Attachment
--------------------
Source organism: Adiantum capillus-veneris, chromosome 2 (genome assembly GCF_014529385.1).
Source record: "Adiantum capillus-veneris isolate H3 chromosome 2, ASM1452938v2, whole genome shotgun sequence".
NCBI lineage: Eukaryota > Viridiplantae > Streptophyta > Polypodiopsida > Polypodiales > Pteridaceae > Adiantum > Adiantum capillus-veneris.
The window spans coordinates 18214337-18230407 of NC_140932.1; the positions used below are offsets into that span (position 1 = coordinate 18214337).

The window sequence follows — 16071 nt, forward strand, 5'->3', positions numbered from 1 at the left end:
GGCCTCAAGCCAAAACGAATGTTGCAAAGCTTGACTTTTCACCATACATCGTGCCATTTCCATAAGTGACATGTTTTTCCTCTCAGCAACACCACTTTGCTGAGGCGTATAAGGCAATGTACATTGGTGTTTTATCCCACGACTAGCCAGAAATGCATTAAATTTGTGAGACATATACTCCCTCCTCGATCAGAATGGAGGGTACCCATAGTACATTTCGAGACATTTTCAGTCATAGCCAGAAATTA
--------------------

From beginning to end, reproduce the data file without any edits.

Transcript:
Source organism: Adiantum capillus-veneris, chromosome 2 (genome assembly GCF_014529385.1).
Source record: "Adiantum capillus-veneris isolate H3 chromosome 2, ASM1452938v2, whole genome shotgun sequence".
NCBI lineage: Eukaryota > Viridiplantae > Streptophyta > Polypodiopsida > Polypodiales > Pteridaceae > Adiantum > Adiantum capillus-veneris.
The window spans coordinates 18214337-18230407 of NC_140932.1; the positions used below are offsets into that span (position 1 = coordinate 18214337).

The window sequence follows — 16071 nt, forward strand, 5'->3', positions numbered from 1 at the left end:
GGCCTCAAGCCAAAACGAATGTTGCAAAGCTTGACTTTTCACCATACATCGTGCCATTTCCATAAGTGACATGTTTTTCCTCTCAGCAACACCACTTTGCTGAGGCGTATAAGGCAATGTACATTGGTGTTTTATCCCACGACTAGCCAGAAATGCATTAAATTTGTGAGACATATACTCCCTCCTCGATCAGAATGGAGGGTACCCATAGTACATTTCGAGACATTTTCAGTCATAGCCAGAAATTA